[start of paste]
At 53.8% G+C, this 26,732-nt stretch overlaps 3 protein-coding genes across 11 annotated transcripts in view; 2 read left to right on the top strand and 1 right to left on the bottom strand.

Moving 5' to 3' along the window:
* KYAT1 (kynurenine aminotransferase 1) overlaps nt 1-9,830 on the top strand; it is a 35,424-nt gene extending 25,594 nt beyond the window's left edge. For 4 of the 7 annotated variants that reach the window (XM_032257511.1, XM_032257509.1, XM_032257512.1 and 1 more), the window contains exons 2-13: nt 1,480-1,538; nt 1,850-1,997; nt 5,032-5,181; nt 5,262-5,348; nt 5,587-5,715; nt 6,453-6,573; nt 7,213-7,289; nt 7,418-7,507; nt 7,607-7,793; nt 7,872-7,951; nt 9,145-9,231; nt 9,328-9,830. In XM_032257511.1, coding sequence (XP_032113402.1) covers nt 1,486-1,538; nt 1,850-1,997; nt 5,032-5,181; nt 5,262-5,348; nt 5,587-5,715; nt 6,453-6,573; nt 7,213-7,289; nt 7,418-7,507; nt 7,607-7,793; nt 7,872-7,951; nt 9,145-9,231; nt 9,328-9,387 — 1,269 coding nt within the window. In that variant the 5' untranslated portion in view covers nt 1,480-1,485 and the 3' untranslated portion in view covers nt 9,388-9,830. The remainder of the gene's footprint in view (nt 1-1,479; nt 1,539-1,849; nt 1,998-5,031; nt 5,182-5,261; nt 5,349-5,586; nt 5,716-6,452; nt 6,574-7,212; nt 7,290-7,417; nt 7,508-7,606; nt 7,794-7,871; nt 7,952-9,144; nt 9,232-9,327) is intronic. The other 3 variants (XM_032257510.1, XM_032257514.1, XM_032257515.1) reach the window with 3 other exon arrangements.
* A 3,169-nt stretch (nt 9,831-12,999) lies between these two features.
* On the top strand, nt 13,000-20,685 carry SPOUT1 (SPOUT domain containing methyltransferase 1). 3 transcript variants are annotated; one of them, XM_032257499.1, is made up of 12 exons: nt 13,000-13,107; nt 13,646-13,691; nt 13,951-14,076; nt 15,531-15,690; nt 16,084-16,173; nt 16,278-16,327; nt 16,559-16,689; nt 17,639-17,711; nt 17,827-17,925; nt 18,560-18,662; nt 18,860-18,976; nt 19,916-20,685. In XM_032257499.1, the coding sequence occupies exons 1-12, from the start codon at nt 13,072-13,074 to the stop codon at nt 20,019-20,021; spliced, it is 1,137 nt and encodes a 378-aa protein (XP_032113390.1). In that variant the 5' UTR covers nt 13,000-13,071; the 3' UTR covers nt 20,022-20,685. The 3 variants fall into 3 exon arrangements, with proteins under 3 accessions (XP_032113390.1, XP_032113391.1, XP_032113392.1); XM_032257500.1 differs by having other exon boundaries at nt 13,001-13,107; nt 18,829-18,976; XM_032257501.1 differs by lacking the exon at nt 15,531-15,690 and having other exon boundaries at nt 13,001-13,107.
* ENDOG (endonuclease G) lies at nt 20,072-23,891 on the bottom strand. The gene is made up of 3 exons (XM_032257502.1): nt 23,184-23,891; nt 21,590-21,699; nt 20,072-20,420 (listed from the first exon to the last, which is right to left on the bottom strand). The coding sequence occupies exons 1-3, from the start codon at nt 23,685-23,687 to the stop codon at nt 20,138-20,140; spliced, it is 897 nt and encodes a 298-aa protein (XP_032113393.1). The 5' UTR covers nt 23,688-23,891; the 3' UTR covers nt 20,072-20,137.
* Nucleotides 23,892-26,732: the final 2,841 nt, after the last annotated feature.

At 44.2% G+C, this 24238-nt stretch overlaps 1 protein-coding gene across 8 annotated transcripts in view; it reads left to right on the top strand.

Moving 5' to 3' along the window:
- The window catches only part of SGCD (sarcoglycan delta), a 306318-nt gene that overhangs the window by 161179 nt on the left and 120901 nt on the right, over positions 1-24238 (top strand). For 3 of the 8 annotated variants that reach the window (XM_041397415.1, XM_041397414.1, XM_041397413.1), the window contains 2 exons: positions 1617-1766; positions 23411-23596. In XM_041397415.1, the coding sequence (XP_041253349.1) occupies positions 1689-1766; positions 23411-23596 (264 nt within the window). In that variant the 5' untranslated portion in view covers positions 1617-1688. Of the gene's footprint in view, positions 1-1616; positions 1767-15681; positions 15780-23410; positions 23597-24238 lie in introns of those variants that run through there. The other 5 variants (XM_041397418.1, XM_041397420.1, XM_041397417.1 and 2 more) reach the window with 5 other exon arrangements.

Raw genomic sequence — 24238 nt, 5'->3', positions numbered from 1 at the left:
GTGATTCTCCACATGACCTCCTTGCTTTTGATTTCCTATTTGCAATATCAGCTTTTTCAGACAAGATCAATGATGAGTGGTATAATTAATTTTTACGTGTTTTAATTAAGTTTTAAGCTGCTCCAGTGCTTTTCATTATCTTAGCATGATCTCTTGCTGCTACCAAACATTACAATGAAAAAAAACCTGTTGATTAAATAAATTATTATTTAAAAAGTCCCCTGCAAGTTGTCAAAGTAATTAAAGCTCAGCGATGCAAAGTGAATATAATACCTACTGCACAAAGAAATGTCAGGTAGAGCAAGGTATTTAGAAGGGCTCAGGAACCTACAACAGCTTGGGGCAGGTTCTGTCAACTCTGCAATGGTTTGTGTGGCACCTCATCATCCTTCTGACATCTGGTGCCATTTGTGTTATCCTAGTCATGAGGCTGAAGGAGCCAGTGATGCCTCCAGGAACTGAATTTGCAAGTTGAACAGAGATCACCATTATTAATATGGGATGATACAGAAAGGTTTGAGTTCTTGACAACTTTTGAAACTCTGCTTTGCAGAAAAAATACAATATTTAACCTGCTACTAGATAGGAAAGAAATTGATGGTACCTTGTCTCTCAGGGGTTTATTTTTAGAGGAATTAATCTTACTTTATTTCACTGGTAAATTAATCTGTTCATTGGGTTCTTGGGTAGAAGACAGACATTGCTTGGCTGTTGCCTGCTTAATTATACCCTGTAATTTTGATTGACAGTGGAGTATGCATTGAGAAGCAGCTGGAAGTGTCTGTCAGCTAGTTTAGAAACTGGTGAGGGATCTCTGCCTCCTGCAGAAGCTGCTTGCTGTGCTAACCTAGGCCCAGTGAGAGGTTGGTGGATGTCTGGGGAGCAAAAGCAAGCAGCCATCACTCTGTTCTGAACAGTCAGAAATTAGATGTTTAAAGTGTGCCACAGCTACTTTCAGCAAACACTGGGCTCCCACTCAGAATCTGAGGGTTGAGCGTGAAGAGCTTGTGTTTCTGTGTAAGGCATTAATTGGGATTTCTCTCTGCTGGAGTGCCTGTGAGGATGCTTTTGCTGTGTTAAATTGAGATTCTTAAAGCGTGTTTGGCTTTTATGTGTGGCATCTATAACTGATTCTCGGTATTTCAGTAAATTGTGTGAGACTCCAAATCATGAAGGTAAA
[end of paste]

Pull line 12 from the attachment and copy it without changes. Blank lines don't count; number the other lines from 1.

GTGATTCTCCACATGACCTCCTTGCTTTTGATTTCCTATTTGCAATATCAGCTTTTTCAGACAAGATCAATGATGAGTGGTATAATTAATTTTTACGTGTTTTAATTAAGTTTTAAGCTGCTCCAGTGCTTTTCATTATCTTAGCATGATCTCTTGCTGCTACCAAACATTACAATGAAAAAAAACCTGTTGATTAAATAAATTATTATTTAAAAAGTCCCCTGCAAGTTGTCAAAGTAATTAAAGCTCAGCGATGCAAAGTGAATATAATACCTACTGCACAAAGAAATGTCAGGTAGAGCAAGGTATTTAGAAGGGCTCAGGAACCTACAACAGCTTGGGGCAGGTTCTGTCAACTCTGCAATGGTTTGTGTGGCACCTCATCATCCTTCTGACATCTGGTGCCATTTGTGTTATCCTAGTCATGAGGCTGAAGGAGCCAGTGATGCCTCCAGGAACTGAATTTGCAAGTTGAACAGAGATCACCATTATTAATATGGGATGATACAGAAAGGTTTGAGTTCTTGACAACTTTTGAAACTCTGCTTTGCAGAAAAAATACAATATTTAACCTGCTACTAGATAGGAAAGAAATTGATGGTACCTTGTCTCTCAGGGGTTTATTTTTAGAGGAATTAATCTTACTTTATTTCACTGGTAAATTAATCTGTTCATTGGGTTCTTGGGTAGAAGACAGACATTGCTTGGCTGTTGCCTGCTTAATTATACCCTGTAATTTTGATTGACAGTGGAGTATGCATTGAGAAGCAGCTGGAAGTGTCTGTCAGCTAGTTTAGAAACTGGTGAGGGATCTCTGCCTCCTGCAGAAGCTGCTTGCTGTGCTAACCTAGGCCCAGTGAGAGGTTGGTGGATGTCTGGGGAGCAAAAGCAAGCAGCCATCACTCTGTTCTGAACAGTCAGAAATTAGATGTTTAAAGTGTGCCACAGCTACTTTCAGCAAACACTGGGCTCCCACTCAGAATCTGAGGGTTGAGCGTGAAGAGCTTGTGTTTCTGTGTAAGGCATTAATTGGGATTTCTCTCTGCTGGAGTGCCTGTGAGGATGCTTTTGCTGTGTTAAATTGAGATTCTTAAAGCGTGTTTGGCTTTTATGTGTGGCATCTATAACTGATTCTCGGTATTTCAGTAAATTGTGTGAGACTCCAAATCATGAAGGTAAA